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From our previous part, we started to configure our CPLD to act as an MBC for which we added support for the 512KB Flash we had on hand, tested it with a 512KB MBC5 ROM which worked. In this part, we’ll switch to the 2MB Flash and add support for SRAM.

Previously when using the 512KB flash we had to add a different method of programming the flash via the audioIn port as the flash commands being sent would conflict with our A14 & A15 lines controlled by the CPLD.

Now that we have the 2MB AM29F016B flash chip, we can remove all mention of the audioIn line from the CPLD and hook up the flash’s WE line to the WR line. After a quick test with a 2MB ROM, it programmed and read back fine and tested on the GBA fine too.

Over to the SRAM now, the chip I’ve gone with is the Alliance 128KB AS6C1008-55TIN which supports a 2.7V to 5.5V supply with a data retention voltage of 1.5V; there isn’t too many SRAM chips that support up to 5V.

It has the usual CE, OE, WE pins but also a CE2 pin which is kind of strange as it doesn’t actually do anything useful, we’ll just tie it to VCC. I decided that I’ll bring the RD / WR pins to the SRAM and just have the CPLD control the SRAM CE line.

Now on to the the CPLD side.

Firstly we have to know when to enable the SRAM, by default we’ll just have it pull the CE line high. To enable reading or writing to the SRAM, we have to look for 0x0A to enable and 0x00 to disable at 0x0000 to 0x1FFF (A12 is a 0 or 1), then we set ramEnabled. We also check that WR is low, CE is high and RD is high.

As you might be able to tell, this might overlap with how flashing the ROM is performed, any address that is written between 0x0000 to 0x1FFF and happens to be a 0x0A would enable the SRAM.

It isn’t as bad as a problem as you might think because you only write or read to the RAM at 0xA000-BFFF, an address which we won’t ever access when writing to the ROM.

As long as the high 4 bytes of the address is A or B, the ram is enabled and either RD or WR is set low, we pass through the CE line to the RAM and set the highAddress variable to be the RAM bank we set.

In order to set the RAM bank, we check if the high bytes are a 4 or 5, WR is low, CE is high and RD is high. We only have to look at the low 4 bytes for the data lines for the maximum value of 0x0F (15) to give us 128KByte (x 8KB) and assign that to be our RAM bank.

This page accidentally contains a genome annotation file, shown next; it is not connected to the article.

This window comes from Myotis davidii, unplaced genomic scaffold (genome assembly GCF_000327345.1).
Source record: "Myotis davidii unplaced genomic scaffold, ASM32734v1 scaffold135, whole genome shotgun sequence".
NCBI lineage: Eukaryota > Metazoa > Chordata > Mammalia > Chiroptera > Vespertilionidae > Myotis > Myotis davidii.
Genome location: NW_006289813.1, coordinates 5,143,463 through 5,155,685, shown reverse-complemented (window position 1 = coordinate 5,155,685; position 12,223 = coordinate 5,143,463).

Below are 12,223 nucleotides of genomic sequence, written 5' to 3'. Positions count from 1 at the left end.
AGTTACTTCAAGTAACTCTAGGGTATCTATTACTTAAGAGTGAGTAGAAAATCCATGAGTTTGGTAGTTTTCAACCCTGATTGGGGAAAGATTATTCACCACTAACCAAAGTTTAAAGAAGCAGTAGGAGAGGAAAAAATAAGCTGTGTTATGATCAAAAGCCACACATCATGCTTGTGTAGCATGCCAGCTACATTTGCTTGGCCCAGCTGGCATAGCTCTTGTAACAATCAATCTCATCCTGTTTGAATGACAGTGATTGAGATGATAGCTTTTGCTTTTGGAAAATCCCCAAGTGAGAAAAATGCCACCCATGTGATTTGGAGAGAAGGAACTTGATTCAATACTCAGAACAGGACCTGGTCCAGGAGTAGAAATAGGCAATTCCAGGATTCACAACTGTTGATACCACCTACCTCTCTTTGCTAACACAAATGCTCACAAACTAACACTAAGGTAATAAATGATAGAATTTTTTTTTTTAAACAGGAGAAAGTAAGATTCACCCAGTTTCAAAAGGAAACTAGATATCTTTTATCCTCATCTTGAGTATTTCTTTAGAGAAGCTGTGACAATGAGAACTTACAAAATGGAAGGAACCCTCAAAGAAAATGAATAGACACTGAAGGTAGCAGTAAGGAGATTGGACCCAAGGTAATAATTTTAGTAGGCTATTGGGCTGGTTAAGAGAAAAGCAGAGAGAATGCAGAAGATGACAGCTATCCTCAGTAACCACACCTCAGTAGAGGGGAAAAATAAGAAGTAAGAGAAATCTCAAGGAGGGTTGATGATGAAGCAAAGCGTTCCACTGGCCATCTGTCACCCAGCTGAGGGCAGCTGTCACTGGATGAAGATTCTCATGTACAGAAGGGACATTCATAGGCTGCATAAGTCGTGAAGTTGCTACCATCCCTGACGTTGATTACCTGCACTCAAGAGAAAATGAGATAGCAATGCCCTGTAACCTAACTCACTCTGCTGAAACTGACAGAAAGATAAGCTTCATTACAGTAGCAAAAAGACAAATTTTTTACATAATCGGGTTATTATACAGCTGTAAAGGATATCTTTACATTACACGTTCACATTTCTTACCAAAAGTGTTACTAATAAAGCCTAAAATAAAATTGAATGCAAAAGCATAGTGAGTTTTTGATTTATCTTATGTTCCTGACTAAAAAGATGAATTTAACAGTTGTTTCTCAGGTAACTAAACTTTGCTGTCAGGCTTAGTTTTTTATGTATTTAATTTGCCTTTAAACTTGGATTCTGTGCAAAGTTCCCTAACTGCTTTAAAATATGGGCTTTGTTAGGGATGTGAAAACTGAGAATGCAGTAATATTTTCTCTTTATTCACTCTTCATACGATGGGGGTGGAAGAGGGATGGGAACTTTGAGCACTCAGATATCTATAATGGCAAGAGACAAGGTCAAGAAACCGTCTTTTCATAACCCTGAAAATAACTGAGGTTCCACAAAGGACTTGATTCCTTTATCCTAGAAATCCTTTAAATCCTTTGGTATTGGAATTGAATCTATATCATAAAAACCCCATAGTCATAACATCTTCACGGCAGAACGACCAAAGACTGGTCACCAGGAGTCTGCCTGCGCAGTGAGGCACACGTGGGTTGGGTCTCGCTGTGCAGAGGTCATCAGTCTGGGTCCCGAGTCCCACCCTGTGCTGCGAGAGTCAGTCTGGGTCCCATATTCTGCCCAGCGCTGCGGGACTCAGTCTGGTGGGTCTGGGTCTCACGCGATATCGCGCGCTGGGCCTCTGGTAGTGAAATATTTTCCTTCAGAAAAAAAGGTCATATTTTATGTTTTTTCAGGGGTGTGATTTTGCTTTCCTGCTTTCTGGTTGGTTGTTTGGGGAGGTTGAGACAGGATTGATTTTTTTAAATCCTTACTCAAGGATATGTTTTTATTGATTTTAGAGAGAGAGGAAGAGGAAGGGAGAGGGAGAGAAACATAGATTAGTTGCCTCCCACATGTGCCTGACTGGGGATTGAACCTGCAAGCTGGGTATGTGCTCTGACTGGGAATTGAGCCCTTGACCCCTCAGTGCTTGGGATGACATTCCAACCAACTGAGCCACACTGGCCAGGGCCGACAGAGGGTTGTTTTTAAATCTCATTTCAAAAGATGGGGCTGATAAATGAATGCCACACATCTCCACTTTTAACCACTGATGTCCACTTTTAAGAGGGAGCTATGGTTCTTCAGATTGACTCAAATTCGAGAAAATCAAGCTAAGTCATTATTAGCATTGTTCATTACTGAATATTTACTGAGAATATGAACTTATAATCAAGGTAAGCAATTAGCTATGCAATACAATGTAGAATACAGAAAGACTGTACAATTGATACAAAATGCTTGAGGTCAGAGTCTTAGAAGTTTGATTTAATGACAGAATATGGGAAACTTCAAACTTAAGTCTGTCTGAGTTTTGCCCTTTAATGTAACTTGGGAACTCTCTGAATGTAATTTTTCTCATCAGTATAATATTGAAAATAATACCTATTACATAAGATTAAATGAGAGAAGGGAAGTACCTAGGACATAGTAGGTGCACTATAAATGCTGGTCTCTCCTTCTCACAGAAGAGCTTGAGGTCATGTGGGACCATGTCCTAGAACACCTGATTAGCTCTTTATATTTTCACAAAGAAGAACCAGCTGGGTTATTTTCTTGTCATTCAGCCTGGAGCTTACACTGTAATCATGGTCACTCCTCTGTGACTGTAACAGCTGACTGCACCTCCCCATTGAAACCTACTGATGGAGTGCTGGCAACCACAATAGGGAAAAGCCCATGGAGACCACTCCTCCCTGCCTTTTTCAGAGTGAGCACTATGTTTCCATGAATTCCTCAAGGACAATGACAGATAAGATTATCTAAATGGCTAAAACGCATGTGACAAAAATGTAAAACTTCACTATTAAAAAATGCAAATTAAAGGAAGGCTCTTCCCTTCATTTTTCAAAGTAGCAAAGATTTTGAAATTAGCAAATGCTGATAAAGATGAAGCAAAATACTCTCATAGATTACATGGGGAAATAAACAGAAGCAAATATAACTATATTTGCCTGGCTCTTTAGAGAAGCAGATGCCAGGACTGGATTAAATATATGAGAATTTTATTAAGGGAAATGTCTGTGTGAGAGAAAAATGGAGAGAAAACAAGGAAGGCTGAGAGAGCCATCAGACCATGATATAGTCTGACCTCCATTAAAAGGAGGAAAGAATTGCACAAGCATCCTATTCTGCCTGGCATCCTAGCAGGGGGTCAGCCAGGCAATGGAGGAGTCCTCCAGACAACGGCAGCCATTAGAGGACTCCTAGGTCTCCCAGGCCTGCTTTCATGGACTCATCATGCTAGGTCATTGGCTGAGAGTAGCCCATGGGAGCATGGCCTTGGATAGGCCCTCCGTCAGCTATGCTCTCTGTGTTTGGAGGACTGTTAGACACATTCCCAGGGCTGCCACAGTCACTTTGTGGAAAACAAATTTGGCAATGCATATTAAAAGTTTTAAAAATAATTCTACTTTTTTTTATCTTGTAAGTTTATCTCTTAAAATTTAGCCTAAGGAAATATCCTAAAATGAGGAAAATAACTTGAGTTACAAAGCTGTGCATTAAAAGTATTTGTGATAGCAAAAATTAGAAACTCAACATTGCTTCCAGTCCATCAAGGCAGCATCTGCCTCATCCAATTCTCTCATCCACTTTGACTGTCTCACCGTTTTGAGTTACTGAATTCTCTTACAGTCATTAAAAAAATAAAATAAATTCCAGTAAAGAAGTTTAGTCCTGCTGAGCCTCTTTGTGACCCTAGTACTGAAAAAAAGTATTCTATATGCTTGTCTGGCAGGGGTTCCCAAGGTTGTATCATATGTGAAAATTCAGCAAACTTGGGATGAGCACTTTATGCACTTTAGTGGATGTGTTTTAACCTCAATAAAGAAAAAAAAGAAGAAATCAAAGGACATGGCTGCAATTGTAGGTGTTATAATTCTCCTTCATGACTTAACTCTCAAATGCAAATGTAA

I hooked up the SRAM, gave it a few tests and it seemed to be writing/reading back correctly, when the SRAM is powered up for the first time, all the data is pretty random so you have to either zero it out or load your save. I also tried writing a 2MB ROM to it and re-verified the SRAM memory, all was well.

Now that the SRAM works, we need to make it battery backed. The easiest way is to add 2 diodes, one from the 5V to the SRAM and from the battery to the SRAM plus we’ll just need to make sure that CE stays high by default so we’ll add a 10K pull-up. I gave the SRAM a test on a GBA with Warioland 3 and it loaded up the save file without issues.

Here’s how it’s all looking.

When testing the SRAM battery it looks like the diodes I’m using aren’t too good as there is about 3uA being fed back into the battery when the cartridge is powered by the Gameboy; it consumes about 4.5uA when the Gameboy is powered off, probably to do with the diodes once again as if I touch the address lines, it drops to 2.4uA. I swapped the diodes out and now it’s only consuming 0.7uA. A typical CR2025 (170mAh) with our 0.7uA consumption would last about 23 years, more than the shelf life of the battery, most SRAM battery backed Gameboy carts seem to last 10-20 years.

Another option instead of SRAM could be FRAM which doesn’t need a battery backup. They seem to have a retention of 151 years at 85C, the only problem is the price which starts at $25 for 256Kbit (FM28V020). A reader, Jonas advised me of the Ramtron 256Kbit (FM18W08) which is only a few dollars over at Aliexpress so I’ve order a couple and we’ll see how they perform. There doesn’t seem to be a cost effective 128KB FRAM cart but it’s not too big of a deal as not many carts need the 128KBytes apart from ones like LSDJ.

For the next part, I’ll have to make a test PCB with the SRAM plus a spot for a battery so I can then easily test lots of ROMs on it and see which games work and which don’t plus we’ll check out the FRAM to see how that works out.

Parts:
Part 1: CPLD as the MBC and adding Flash as our ROM
Part 2: Adding the SRAM
Part 3: PCBs arrived, Adding some MBC1 support and troubleshooting a few games
Part 4: Adding Multi-game support
Part 5: Using 32KB FRAM and Adding MBC1 2MB ROM Support

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